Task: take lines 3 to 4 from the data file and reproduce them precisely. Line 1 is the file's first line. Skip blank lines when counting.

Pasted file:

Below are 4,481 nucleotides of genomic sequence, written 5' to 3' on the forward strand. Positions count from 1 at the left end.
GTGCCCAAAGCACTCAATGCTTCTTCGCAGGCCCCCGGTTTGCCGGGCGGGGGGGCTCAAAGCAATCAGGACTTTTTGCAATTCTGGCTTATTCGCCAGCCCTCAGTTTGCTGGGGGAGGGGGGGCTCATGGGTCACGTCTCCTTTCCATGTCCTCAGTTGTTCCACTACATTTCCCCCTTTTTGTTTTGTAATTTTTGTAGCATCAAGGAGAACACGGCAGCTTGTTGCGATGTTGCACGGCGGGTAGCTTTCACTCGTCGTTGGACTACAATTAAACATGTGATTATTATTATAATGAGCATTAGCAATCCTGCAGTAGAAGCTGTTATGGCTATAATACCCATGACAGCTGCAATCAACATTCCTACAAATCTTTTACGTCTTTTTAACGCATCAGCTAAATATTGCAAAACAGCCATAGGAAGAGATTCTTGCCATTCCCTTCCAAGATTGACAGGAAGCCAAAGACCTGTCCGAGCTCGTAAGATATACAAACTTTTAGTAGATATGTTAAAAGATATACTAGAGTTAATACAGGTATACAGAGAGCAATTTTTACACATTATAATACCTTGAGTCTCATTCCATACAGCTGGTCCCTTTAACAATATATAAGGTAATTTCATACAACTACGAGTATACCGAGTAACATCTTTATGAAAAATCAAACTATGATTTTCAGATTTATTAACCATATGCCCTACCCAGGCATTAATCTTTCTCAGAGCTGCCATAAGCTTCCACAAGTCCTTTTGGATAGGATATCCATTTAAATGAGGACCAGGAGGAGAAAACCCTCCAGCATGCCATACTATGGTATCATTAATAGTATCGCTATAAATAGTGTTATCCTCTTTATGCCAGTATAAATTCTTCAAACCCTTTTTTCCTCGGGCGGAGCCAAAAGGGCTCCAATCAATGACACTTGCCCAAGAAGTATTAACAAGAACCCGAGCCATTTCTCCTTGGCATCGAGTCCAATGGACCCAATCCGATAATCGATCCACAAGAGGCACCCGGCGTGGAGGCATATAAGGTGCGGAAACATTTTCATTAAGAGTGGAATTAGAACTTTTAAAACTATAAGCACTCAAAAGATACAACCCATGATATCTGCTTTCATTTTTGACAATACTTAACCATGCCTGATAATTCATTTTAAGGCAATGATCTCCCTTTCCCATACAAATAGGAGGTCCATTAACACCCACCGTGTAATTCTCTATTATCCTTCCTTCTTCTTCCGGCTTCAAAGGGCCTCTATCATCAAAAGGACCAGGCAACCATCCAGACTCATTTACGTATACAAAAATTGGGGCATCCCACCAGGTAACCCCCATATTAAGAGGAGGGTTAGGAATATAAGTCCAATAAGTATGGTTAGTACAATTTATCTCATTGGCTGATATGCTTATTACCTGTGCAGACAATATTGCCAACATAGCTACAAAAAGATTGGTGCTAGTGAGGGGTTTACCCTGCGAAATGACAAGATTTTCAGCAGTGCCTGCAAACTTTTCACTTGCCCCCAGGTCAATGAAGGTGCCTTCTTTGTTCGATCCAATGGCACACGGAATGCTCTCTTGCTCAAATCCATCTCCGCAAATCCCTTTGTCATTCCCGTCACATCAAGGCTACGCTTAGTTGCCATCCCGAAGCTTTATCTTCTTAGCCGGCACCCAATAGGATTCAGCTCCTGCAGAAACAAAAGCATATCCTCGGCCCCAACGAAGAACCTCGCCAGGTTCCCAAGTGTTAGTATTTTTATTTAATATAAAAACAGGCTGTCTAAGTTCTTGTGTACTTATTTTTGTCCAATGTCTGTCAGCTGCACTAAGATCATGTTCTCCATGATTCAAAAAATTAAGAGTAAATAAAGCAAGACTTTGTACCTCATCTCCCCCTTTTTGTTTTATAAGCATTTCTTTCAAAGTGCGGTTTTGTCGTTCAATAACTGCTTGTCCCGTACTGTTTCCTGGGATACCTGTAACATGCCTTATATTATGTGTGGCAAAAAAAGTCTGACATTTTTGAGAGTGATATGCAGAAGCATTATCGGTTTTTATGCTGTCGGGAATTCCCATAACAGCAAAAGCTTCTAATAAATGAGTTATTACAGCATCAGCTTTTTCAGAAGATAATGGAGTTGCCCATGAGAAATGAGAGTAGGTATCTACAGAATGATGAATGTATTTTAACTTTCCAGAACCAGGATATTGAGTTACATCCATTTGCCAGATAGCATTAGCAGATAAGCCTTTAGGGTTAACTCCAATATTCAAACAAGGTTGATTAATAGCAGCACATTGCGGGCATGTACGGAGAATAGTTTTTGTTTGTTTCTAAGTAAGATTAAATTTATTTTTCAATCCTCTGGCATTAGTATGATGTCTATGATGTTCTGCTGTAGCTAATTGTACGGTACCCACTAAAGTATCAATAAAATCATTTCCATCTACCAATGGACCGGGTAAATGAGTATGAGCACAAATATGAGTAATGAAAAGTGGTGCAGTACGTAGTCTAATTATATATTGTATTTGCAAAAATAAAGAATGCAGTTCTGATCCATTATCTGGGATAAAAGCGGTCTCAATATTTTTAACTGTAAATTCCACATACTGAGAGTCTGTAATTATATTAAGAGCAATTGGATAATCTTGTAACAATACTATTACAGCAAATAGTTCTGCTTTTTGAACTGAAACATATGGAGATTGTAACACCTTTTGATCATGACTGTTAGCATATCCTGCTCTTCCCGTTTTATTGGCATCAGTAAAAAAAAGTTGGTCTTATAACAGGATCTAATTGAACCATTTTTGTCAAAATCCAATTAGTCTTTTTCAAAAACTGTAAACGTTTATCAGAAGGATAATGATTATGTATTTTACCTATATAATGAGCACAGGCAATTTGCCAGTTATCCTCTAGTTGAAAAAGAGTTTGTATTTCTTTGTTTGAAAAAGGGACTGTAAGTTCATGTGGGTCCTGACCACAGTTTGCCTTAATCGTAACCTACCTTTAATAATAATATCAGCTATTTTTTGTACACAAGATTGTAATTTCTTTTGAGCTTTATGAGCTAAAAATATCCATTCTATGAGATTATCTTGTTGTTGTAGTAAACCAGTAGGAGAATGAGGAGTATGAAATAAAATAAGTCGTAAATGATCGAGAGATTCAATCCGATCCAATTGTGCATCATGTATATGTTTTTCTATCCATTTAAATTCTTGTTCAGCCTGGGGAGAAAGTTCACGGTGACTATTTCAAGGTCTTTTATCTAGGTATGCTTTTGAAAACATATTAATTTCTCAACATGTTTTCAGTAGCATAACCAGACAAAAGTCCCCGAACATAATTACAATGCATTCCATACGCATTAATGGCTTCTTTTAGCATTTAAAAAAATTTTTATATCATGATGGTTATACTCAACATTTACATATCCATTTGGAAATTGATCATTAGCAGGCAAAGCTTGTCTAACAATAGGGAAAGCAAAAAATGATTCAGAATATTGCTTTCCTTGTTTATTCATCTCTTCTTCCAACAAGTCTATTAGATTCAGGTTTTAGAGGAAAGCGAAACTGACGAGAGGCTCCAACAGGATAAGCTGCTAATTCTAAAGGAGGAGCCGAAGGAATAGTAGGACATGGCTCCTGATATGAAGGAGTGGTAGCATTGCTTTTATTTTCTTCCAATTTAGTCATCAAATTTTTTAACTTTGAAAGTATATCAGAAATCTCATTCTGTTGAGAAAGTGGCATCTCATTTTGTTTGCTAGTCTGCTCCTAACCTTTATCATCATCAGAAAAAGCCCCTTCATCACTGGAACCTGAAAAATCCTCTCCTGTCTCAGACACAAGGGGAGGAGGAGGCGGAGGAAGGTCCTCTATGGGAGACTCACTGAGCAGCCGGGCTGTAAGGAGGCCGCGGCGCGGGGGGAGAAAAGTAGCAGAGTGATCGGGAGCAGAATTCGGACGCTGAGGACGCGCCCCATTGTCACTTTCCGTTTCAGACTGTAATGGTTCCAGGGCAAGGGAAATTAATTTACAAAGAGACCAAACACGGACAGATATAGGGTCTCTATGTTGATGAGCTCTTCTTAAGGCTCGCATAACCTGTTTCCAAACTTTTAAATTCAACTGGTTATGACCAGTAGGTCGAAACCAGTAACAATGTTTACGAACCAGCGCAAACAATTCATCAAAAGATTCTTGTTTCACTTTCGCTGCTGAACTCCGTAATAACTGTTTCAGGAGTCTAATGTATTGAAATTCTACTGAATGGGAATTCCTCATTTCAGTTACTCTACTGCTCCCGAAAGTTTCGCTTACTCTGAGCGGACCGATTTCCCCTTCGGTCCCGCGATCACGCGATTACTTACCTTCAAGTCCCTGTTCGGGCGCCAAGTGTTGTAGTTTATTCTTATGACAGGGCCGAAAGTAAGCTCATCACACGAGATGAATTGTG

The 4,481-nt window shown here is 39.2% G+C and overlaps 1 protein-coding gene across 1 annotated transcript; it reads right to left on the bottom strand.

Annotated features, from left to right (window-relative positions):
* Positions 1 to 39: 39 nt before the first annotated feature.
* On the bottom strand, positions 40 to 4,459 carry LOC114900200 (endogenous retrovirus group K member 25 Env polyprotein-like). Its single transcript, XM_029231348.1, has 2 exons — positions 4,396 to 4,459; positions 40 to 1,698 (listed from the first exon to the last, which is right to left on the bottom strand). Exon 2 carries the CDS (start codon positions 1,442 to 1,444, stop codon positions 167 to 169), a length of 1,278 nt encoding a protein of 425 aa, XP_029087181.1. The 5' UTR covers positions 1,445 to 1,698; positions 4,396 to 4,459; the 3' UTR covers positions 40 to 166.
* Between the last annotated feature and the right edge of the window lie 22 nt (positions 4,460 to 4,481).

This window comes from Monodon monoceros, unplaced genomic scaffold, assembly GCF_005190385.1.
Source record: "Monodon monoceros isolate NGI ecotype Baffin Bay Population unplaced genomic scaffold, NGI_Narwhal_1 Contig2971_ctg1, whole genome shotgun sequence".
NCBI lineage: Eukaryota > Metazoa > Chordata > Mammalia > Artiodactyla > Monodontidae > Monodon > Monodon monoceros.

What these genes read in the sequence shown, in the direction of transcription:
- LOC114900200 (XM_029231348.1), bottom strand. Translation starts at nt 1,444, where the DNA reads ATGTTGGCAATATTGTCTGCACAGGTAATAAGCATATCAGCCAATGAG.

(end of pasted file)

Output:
The 4,481-nt window shown here is 39.2% G+C and overlaps 1 protein-coding gene across 1 annotated transcript; it reads right to left on the bottom strand.

Annotated features, from left to right (window-relative positions):